Gold climbs as euro zone debt fears spread

By Jan Harvey

LONDON (BestGrowthStock) – Gold hit two-week highs on Tuesday and record peaks in euros and Swiss francs, as ratings downgrades of Portugal and Greece fanned sovereign risk fears in the euro zone, helping the metal shrug off weakness in the euro.

Spot gold hit a peak of $1,163.75 and was bid at $1,161.95 at 1525 GMT, against $1,153.38 late in New York on Monday. It hit record highs in euros at 874.70 euros an ounce and in Swiss francs at 1,254.87 francs.

Standard & Poor’s downgraded Portugal’s ratings on concerns about its ability to deal with high debt levels. Portuguese bond spreads hit euro lifetime highs as investors feared the country was the next weak link in the euro zone after Greece.

“Gold prices are rising on the back of presumably higher sovereign risks in the euro zone after the latest downgrade of Portugal ratings by S&P,” said Commerzbank analyst Eugen Weinberg.

“Gold seems to be defying the traditional pattern – stronger dollar, lower gold prices – over the last weeks, pointing to stronger perception of gold as an alternative currency.”

“As the sovereign risks persist, gold prices may well mark new highs for the year.” Gold’s current 2010 peak is $1,168.70 an ounce.

U.S. gold futures for June delivery on the COMEX division of the New York Mercantile Exchange rose $6.90 to $1,160.90 an ounce.

Concern over sovereign risk in the euro zone, chiefly debt-laden Greece, has helped gold rise nearly 6 percent this year, despite a 7 percent fall in the euro versus the dollar, which would normally weigh on gold.

S&P also issued a deeper cut to its ratings on Greece. Athens is seeking help with its debts from the euro zone and the IMF. Germany said on Monday it is ready to commit funds, but demanded Athens take painful austerity measures.

The spread between Greek and German government bond yields hit its widest in 12 years on Tuesday, showing premiums demanded by investors to hold Greek debt are rising.


The euro slipped 1 percent against the dollar after S&P’s ratings cuts, and as financial markets awaited clarity over talks on financial aid for debt-laden Greece.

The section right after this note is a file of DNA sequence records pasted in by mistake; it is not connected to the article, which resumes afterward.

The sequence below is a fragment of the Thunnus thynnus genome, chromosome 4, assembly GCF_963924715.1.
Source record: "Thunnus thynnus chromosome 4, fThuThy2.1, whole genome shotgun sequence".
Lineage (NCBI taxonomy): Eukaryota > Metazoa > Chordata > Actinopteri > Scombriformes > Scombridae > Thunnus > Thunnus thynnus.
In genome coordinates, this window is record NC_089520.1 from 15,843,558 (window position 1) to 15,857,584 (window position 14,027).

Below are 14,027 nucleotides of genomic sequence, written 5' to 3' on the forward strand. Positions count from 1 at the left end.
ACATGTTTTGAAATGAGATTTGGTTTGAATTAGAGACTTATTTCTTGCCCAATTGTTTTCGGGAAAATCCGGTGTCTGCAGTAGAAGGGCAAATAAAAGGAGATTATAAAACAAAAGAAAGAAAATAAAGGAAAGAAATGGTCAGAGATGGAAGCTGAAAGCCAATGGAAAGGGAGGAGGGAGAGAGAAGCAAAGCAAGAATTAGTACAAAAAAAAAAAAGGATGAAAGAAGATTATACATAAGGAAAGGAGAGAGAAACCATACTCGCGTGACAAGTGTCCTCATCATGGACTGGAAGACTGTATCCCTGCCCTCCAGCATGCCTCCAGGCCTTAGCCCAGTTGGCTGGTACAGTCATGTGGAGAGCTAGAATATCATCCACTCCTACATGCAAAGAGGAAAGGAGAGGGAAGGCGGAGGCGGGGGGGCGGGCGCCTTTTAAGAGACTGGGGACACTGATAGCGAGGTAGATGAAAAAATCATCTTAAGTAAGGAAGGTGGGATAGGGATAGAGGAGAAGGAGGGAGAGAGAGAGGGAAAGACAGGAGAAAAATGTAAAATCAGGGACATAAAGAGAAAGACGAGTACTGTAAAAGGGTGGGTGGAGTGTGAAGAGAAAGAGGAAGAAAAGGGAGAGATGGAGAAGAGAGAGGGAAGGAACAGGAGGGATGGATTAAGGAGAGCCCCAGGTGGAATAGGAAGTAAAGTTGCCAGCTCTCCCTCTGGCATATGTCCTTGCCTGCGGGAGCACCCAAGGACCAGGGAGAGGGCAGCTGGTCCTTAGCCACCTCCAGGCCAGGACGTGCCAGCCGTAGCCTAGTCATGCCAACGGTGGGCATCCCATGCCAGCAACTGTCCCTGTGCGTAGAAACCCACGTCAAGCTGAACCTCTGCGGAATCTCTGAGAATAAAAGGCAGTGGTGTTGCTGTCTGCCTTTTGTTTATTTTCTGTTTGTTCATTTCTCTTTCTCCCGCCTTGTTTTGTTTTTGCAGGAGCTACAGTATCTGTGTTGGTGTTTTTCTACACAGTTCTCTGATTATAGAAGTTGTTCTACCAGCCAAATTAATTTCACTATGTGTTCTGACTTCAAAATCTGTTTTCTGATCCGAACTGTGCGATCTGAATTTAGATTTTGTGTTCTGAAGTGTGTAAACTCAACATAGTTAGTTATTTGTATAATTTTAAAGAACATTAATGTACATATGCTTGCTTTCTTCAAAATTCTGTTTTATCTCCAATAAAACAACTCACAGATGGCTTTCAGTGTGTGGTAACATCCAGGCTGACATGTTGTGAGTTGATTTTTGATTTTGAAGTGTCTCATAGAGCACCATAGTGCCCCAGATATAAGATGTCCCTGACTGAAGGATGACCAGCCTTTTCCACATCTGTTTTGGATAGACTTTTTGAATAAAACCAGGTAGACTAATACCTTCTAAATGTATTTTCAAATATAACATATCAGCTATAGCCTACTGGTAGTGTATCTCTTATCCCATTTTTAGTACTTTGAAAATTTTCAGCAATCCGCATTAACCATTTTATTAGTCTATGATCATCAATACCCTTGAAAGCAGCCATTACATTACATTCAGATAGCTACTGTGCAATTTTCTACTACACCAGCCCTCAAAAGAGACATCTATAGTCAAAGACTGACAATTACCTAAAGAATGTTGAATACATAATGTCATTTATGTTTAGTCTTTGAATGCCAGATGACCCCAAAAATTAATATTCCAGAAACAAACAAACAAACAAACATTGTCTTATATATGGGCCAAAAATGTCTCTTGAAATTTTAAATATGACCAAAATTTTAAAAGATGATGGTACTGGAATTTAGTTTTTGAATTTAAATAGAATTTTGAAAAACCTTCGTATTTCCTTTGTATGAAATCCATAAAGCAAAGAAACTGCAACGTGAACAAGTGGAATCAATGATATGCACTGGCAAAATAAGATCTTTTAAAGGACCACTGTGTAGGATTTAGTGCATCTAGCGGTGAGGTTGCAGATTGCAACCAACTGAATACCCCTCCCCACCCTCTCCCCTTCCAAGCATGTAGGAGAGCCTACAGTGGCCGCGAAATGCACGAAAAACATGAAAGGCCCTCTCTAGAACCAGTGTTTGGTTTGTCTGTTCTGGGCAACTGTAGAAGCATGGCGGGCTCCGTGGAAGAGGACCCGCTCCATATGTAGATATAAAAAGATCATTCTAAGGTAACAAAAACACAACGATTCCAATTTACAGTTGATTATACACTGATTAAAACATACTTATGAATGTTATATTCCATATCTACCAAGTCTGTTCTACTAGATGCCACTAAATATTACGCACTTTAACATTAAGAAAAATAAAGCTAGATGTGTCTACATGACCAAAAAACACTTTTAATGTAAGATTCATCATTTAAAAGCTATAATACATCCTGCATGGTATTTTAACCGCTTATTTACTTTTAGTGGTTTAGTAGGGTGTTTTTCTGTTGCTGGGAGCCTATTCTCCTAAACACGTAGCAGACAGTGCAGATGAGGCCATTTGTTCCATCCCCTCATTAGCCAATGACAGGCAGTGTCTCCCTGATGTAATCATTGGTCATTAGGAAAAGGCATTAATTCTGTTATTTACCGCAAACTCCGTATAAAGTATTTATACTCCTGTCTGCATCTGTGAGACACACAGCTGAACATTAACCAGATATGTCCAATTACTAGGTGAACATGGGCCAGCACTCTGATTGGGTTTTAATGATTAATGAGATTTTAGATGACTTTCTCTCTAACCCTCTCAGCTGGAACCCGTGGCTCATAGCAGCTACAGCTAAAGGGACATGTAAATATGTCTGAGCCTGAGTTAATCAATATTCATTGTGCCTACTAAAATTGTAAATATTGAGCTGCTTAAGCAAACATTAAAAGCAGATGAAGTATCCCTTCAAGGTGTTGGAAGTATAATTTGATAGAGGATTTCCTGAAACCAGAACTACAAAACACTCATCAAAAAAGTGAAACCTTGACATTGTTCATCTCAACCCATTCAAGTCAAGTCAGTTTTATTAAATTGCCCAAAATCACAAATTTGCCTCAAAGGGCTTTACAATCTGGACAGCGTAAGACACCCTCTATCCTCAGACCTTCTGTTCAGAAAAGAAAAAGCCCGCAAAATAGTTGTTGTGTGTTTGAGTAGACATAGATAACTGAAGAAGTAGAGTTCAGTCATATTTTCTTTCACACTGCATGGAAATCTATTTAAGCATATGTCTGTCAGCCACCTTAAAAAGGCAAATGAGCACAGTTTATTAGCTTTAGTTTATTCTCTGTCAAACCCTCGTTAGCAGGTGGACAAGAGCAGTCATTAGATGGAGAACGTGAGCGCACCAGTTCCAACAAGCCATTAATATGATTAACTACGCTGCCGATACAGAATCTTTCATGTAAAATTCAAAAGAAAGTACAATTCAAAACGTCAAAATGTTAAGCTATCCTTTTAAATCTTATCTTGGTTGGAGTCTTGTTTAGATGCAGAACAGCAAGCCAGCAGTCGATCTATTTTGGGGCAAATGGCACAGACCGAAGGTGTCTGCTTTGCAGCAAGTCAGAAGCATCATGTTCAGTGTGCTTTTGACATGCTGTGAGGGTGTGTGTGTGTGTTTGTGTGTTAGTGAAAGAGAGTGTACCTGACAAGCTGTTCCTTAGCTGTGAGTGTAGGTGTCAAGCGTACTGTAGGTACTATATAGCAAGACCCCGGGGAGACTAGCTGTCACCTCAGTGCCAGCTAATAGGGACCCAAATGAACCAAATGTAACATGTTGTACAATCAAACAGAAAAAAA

Concerns over sovereign risk prompted selling of other commodities, with oil prices falling 1.3 percent toward $83 a barrel and base metals prices declining.

Stock markets also slipped, with European shares dropping sharply and U.S. stocks (Read more about the stock market today. ) also lower.

Investment demand took holdings of the world’s largest gold-backed exchange-traded fund, New York’s SPDR Gold Trust, rose more than 6 tons to a record 1,146.216 tons on Monday, the fund said.

“Concerns that Greece’s debt crisis could spill over to other euro zone countries despite the 45 billion euro rescue package is prompting investors to put their money in safer investment alternatives such as gold,” Commerzbank said.

“As long as there is still a risk of the debt crisis spreading, and the uncertainty that this is bringing to financial markets, gold prices should be well supported.”

Traders are now awaiting the outcome of a two-day monetary policy meeting of the U.S. Federal Open Market Committee, which starts on Tuesday. The Fed is expected to hold interest rates, but will discuss how to unwind its massive stimulus package.

Elsewhere, silver was at $18.15 an ounce against $18.26, platinum at $1,727.50 an ounce against $1,743, and palladium at $556 against $564.50.


(Editing by Amanda Cooper)

Gold climbs as euro zone debt fears spread